George Washington became a father to the fatherless, not only to his country but also to his two step-grandchildren, whom he and Martha adopted after the death of their father. In a hand-written letter sent to his 15 year old grandson (George Washington Parke Custis who was known affectionately in his youth as “Washy”) while he was away at Princeton College, George Washington gives some timeless fatherly advice. As a father of four children myself and a grandfather as well, I can mirror his sentiments.
A copy of the original letter can be viewed in the thumbnails below with the transcription to follow. (Provided by the Virginia Historical Society)
Written from Philadelphia by George Washington to George Washington Parke Custis on November 28, 1796.
In a few hasty lines, covering your sister’s letter and a comb, on Saturday last, I promised to write more fully to you by the post of this day. I am now in the act of performing that promise.
The assurances you give me of applying diligently to your studies, and fulfilling those obligations which are enjoined by your Creator and due to his creatures, are highly pleasing and satisfactory to me. I rejoice in it on two accounts; first, as it is the sure means of laying the foundation of your own happiness, and rendering you, if it should please God to spare your life, a useful member of society hereafter; and secondly, that I may, if I live to enjoy the pleasure, reflect that I have been, in some degree, instrumental in effecting these purposes.
You are now extending into that stage of life when good or bad habits are formed. When the mind will be turned to things useful and praiseworthy, or to dissipation and vice. Fix on whichever it may, it will stick by you; for you know it has been said, and truly, “that as the twig is bent so it will grow.” This, in a strong point of view, shows the propriety of letting your inexperience be directed by maturer advice, and in placing guard upon the avenues which lead to idleness and vice. The latter will approach like a thief, working upon your passions; encouraged, perhaps, by bad examples; the propensity to which will increase in proportion to the practice of it and your yielding. This admonition proceeds from the purest affection for you; but I do not mean by it, that you are to become a stoic, or to deprive yourself in the intervals of study of any recreations or manly exercise which reason approves.
‘Tis well to be on good terms with all your fellow-students, and I am pleased to hear you are so, but while a courteous behavior is due to all, select the most deserving only for your friendships, and before this becomes intimate, weigh their dispositions and character well. True friendship is a plant of slow growth; to be sincere, there must be a congeniality of temper and pursuits. Virtue and vice can not be allied; nor can idleness and industry; of course, if you resolve to adhere to the two former of these extremes, an intimacy with those who incline to the latter of them, would be extremely embarrassing to you; it would be a stumbling block in your way; and act like a millstone hung to your neck, for it is the nature of idleness and vice to obtain as many votaries as they can.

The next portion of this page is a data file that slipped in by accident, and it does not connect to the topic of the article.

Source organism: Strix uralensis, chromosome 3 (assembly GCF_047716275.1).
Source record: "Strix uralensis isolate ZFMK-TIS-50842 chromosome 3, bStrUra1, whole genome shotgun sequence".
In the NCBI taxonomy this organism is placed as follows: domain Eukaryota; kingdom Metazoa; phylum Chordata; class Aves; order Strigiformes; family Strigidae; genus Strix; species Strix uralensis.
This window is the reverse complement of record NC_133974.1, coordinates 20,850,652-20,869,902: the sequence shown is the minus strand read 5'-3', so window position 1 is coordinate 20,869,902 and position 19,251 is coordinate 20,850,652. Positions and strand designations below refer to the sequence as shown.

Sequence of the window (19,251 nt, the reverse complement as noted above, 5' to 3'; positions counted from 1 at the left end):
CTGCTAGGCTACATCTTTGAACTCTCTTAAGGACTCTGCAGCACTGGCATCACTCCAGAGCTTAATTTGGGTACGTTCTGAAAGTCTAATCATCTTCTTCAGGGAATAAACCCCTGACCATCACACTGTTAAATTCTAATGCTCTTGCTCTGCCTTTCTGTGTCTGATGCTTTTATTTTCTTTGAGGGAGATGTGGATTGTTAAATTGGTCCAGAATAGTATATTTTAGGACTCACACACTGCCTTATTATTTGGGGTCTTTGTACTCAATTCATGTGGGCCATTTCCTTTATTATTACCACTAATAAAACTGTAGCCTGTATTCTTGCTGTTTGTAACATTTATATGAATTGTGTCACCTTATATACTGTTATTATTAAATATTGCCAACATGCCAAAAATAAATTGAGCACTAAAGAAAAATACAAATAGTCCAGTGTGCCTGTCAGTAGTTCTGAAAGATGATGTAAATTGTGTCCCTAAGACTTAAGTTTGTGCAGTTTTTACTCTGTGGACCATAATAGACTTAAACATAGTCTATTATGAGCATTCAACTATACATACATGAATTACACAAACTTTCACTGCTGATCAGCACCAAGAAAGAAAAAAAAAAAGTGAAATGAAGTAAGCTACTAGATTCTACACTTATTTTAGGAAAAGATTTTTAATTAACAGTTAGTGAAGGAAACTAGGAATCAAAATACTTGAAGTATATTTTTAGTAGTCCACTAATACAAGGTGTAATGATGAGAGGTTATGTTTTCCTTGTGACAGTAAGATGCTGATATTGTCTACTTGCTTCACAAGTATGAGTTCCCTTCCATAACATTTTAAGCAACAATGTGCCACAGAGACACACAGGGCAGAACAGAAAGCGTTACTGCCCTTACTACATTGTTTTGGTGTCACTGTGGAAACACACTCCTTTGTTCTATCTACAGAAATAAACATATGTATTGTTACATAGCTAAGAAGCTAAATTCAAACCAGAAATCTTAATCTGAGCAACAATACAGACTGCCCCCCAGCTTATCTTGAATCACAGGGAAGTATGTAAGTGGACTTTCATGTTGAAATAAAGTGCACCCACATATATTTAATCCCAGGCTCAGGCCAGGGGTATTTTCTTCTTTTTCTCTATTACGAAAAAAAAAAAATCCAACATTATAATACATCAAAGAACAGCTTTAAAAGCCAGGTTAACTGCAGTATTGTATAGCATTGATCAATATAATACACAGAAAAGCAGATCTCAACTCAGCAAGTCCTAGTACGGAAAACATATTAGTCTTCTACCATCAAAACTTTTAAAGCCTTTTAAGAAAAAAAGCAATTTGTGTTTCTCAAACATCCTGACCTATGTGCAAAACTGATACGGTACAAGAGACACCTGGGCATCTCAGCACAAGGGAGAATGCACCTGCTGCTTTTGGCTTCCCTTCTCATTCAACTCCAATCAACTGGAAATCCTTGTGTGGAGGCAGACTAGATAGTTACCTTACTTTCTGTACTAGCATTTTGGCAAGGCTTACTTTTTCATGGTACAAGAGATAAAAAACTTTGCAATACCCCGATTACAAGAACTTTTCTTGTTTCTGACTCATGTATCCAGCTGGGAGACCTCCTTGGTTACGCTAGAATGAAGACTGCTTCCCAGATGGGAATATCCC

I would guard you, too, against imbibing hasty and unfavorable impressions of any one. Let your judgment always balance well before you decide; and even then, where there is no occasion for expressing an opinion, it is best to be silent, for there is nothing more certain than that it is at all times more easy to make enemies than friends. And besides, to speak evil of any one, unless there is unequivocal proofs of their deserving it, is an injury for which there is no adequate reparation. For, as Shakespeare says “He that robs me of my good name enriches not himself, but renders me poor indeed,” or words to that effect.
I have said this much before I mention any thing relative to the unpleasant situation you seem to be placed in with [illegible]. His character as you must believe could only be known to me from Reports – and that Report was received from Doctr. Smith, who could have had no interest in making an erroneous one; – nor is it likely he could have been declined in the literary abilities if he had been so in the moral character of that young man. If however you are more likely to receive any benefit from being in the same Chamber with Mr. [illegible] (which was the great object with me) or feel any particular inconvenience from having two others (instead of one, as is usual) in the same room with you, -and above all, if you perceive anything indecent, or immoral in his conduct, & will repeat to me your wish to be removed, I will write to the President of the College requesting him to do it accordingly; but remember I must give the reasons with which you furnish me, and that these, to avoid the imputation of whim, or caprice, ought to be just.
Keep another thing also in mind that scarcely any change would be agreeable to you at first from the sudden transition, and from never having been accustomed to shift or rough it. And, moreover, that if you meet with collegiate fare, it will be unmanly to complain. My paper reminds me it is time to conclude which I do.
P. S. I presume you received my letter covering a ten-dollar bill to pay for your gown, although it is not mentioned. To acknowledge’ the receipt of letters is always proper, to remove doubts of their miscarriage.